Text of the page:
How to get a smart meter
The government had planned to have a smart meter installed in every home by 2020, but only 7 million have so far been fitted – meaning another 53 million need to be put in over the next four years.
Each gas and electricity supplier has set its own timetable for rolling out smart meters, and when you can get one will depend upon your energy supplier, where you live and the type of house you live in.
To find out when you can expect to have one installed in your home, get in touch with your current energy supplier and they should be able to give you an idea of timescales.
Can you get a smart meter if you have a prepayment meter?
If you’re currently using a prepayment meter, you’ll be able to carry on with your prepayment plan and top up your meter as normal. Your smart meter will also enable you to top up using your smartphone or tablet.
And if you wish to switch from prepayment to direct debit, or vice versa, you can switch between modes without and installer having to change the meter. You’ll need to contact your energy supplier for details.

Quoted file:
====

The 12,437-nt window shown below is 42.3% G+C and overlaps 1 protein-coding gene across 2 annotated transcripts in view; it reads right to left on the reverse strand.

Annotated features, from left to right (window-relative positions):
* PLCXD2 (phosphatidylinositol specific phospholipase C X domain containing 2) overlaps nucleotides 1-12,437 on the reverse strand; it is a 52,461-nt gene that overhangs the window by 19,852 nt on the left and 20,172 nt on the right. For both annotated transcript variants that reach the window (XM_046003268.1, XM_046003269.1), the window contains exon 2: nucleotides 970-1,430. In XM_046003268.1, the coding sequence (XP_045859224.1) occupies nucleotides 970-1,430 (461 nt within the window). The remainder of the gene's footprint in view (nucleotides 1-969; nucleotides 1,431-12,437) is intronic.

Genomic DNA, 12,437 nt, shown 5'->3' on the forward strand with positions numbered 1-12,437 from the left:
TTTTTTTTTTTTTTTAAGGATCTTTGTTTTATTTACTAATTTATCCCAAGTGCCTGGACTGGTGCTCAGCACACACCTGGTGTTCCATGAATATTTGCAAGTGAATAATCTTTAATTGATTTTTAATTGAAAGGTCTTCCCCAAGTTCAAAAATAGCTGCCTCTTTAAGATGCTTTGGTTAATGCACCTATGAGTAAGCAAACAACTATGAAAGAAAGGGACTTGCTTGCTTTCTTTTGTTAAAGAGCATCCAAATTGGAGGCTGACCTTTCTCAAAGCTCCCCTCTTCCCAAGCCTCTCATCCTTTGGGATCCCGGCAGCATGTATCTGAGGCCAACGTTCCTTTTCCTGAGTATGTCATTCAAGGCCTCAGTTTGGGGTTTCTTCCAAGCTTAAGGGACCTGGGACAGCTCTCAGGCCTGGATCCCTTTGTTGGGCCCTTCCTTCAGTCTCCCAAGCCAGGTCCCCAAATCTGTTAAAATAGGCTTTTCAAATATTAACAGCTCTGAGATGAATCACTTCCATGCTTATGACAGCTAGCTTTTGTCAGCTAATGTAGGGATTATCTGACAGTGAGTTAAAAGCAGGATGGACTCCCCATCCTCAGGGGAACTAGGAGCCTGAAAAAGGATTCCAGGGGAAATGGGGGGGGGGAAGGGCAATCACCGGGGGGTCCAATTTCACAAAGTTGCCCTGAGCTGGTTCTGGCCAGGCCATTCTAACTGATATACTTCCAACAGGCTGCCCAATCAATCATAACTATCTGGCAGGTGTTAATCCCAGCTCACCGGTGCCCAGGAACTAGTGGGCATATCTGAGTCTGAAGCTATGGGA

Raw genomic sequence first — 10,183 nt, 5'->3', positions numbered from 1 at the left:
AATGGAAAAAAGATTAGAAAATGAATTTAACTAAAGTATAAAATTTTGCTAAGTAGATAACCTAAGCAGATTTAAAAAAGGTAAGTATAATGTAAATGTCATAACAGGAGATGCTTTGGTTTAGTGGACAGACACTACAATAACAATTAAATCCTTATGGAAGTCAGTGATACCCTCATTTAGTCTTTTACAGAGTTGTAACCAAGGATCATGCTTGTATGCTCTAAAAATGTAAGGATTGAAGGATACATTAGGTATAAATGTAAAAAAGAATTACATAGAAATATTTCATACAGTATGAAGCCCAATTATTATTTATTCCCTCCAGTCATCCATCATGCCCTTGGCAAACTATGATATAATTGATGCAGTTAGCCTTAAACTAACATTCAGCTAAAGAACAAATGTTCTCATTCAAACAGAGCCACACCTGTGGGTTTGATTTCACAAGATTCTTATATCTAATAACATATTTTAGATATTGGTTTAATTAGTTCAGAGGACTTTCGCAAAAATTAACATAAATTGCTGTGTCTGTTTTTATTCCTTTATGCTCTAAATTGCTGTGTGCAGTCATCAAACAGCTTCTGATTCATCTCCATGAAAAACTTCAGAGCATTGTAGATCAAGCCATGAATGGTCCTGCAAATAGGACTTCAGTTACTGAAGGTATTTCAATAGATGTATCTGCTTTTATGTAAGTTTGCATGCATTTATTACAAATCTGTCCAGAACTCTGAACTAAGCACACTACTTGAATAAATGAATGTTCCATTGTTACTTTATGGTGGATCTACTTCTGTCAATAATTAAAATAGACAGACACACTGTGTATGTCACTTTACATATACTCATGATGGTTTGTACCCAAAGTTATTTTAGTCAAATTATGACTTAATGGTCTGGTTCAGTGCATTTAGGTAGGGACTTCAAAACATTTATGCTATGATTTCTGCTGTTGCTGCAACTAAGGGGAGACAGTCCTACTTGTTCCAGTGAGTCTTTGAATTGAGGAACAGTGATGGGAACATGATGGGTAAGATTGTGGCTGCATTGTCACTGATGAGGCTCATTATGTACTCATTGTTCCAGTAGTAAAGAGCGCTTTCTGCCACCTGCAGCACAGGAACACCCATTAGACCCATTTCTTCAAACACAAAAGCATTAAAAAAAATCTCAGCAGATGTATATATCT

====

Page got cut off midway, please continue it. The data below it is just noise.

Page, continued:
If you’re classed as a vulnerable energy consumer, Ofgem’s Smart Energy Code (SEC) strengthens existing protections in relation to disconnection and using meters in prepayment mode.
Can you switch energy supplier once a smart meter is installed?
Anyone with a smart meter installed can switch supplier, even to an energy provider that doesn’t yet support the technology.
Ofgem has regulations in place to prevent smart meters causing an obstacle to switching, so if you have a smart meter installed and want to switch to a provider that’s yet to begin its roll out, then your smart meter would be turned to ‘dumb’ mode, meaning it would work in much the same way as a an old-style meter and need to have manual readings taken.
How to save money on your energy bills
Smart meters offer a great way to monitor energy use and save money, but if you’ve not yet got a smart meter check out our energy saving tips page for some simple ways to reduce your energy usage and cut your bills.
And simply switching energy provider could save you £618 or more* on your annual bills, check out the video below to see how easy it is to switch with UKPower:
And simply switching energy provider could save you hundreds of pounds on the cost of your annual gas and electricity bills, check out the video below to see how easy it is to switch with UKPower: